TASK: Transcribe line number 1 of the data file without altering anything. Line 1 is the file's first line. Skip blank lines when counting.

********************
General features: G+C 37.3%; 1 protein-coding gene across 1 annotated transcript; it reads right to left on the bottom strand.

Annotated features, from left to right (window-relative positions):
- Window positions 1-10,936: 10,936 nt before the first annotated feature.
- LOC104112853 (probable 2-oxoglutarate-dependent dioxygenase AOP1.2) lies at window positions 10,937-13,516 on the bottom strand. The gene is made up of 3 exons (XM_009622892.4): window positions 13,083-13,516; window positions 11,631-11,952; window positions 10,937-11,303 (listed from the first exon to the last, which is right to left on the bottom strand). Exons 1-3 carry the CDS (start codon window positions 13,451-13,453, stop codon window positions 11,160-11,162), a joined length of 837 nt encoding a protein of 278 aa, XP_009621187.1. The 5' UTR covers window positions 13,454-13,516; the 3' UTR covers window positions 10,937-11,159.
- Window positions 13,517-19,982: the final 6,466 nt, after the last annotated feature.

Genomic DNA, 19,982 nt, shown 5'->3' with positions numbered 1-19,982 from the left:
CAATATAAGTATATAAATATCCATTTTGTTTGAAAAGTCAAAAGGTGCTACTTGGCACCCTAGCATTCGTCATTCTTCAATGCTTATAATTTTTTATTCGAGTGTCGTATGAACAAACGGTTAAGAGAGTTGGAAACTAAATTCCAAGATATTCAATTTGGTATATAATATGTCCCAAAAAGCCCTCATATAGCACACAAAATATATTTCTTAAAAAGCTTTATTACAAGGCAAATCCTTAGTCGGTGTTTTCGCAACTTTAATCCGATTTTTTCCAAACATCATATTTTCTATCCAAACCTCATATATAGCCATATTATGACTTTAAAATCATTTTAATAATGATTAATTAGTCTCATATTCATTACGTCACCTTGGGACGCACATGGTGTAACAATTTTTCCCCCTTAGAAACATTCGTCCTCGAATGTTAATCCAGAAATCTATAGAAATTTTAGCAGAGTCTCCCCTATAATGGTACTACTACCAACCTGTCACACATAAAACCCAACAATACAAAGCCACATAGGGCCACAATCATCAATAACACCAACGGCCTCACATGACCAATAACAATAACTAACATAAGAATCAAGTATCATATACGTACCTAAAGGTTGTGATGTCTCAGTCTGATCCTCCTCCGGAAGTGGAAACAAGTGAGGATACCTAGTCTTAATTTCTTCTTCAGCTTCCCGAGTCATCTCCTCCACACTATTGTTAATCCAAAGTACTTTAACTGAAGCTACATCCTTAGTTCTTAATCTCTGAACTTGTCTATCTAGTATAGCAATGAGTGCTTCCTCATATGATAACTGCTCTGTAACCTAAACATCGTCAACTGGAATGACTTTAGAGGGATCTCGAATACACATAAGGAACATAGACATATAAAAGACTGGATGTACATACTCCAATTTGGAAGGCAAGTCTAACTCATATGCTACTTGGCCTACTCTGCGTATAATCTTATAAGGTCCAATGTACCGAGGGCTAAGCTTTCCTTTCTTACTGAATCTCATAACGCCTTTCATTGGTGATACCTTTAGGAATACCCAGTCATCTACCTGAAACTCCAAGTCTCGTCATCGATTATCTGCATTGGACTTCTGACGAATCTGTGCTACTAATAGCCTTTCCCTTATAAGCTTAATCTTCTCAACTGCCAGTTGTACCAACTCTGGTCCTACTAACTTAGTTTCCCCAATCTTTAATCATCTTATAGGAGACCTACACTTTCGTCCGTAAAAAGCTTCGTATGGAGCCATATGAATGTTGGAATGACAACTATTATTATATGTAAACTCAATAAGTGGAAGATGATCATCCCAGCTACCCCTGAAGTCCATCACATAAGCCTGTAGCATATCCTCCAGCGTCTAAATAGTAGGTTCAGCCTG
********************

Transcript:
General features: G+C 37.3%; 1 protein-coding gene across 1 annotated transcript; it reads right to left on the bottom strand.